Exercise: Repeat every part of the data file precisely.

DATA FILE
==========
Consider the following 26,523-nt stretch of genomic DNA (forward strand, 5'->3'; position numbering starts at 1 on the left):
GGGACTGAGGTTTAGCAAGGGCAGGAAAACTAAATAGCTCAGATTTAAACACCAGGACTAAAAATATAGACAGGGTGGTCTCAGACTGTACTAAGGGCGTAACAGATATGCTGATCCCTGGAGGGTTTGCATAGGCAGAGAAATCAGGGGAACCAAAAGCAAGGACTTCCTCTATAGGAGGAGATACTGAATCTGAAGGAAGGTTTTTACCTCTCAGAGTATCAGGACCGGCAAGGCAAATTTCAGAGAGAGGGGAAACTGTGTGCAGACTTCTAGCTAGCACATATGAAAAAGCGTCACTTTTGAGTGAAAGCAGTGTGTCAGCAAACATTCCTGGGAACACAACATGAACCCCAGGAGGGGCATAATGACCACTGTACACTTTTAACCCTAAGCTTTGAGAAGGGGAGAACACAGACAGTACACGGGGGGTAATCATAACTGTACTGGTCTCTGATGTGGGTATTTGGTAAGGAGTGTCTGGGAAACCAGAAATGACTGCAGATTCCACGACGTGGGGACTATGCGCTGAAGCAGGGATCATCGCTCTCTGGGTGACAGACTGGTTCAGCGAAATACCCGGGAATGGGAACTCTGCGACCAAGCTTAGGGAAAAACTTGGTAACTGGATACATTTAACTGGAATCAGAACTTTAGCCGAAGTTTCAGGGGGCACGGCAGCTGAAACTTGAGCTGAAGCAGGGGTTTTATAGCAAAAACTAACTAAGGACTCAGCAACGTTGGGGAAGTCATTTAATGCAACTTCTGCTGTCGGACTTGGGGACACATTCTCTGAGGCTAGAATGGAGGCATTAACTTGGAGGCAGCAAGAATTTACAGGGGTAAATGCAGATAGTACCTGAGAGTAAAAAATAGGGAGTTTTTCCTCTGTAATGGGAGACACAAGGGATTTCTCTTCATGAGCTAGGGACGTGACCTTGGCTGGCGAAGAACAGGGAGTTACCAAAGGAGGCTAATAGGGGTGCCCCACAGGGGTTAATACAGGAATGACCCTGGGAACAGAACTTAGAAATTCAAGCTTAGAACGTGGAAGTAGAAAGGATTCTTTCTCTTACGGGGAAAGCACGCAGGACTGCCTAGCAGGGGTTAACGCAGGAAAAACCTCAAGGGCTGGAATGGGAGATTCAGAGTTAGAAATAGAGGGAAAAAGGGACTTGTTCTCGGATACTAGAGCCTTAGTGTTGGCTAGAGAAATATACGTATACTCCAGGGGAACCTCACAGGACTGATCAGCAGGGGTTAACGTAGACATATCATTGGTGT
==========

Consider the following 26,523-nt stretch of genomic DNA (forward strand, 5'->3'; position numbering starts at 1 on the left):
GGGACTGAGGTTTAGCAAGGGCAGGAAAACTAAATAGCTCAGATTTAAACACCAGGACTAAAAATATAGACAGGGTGGTCTCAGACTGTACTAAGGGCGTAACAGATATGCTGATCCCTGGAGGGTTTGCATAGGCAGAGAAATCAGGGGAACCAAAAGCAAGGACTTCCTCTATAGGAGGAGATACTGAATCTGAAGGAAGGTTTTTACCTCTCAGAGTATCAGGACCGGCAAGGCAAATTTCAGAGAGAGGGGAAACTGTGTGCAGACTTCTAGCTAGCACATATGAAAAAGCGTCACTTTTGAGTGAAAGCAGTGTGTCAGCAAACATTCCTGGGAACACAACATGAACCCCAGGAGGGGCATAATGACCACTGTACACTTTTAACCCTAAGCTTTGAGAAGGGGAGAACACAGACAGTACACGGGGGGTAATCATAACTGTACTGGTCTCTGATGTGGGTATTTGGTAAGGAGTGTCTGGGAAACCAGAAATGACTGCAGATTCCACGACGTGGGGACTATGCGCTGAAGCAGGGATCATCGCTCTCTGGGTGACAGACTGGTTCAGCGAAATACCCGGGAATGGGAACTCTGCGACCAAGCTTAGGGAAAAACTTGGTAACTGGATACATTTAACTGGAATCAGAACTTTAGCCGAAGTTTCAGGGGGCACGGCAGCTGAAACTTGAGCTGAAGCAGGGGTTTTATAGCAAAAACTAACTAAGGACTCAGCAACGTTGGGGAAGTCATTTAATGCAACTTCTGCTGTCGGACTTGGGGACACATTCTCTGAGGCTAGAATGGAGGCATTAACTTGGAGGCAGCAAGAATTTACAGGGGTAAATGCAGATAGTACCTGAGAGTAAAAAATAGGGAGTTTTTCCTCTGTAATGGGAGACACAAGGGATTTCTCTTCATGAGCTAGGGACGTGACCTTGGCTGGCGAAGAACAGGGAGTTACCAAAGGAGGCTAATAGGGGTGCCCCACAGGGGTTAATACAGGAATGACCCTGGGAACAGAACTTAGAAATTCAAGCTTAGAACGTGGAAGTAGAAAGGATTCTTTCTCTTACGGGGAAAGCACGCAGGACTGCCTAGCAGGGGTTAACGCAGGAAAAACCTCAAGGGCTGGAATGGGAGATTCAGAGTTAGAAATAGAGGGAAAAAGGGACTTGTTCTCGGATACTAGAGCCTTAGTGTTGGCTAGAGAAATATACGTATACTCCAGGGGAACCTCACAGGACTGATCAGCAGGGGTTAACGTAGACATATCATTGGTGT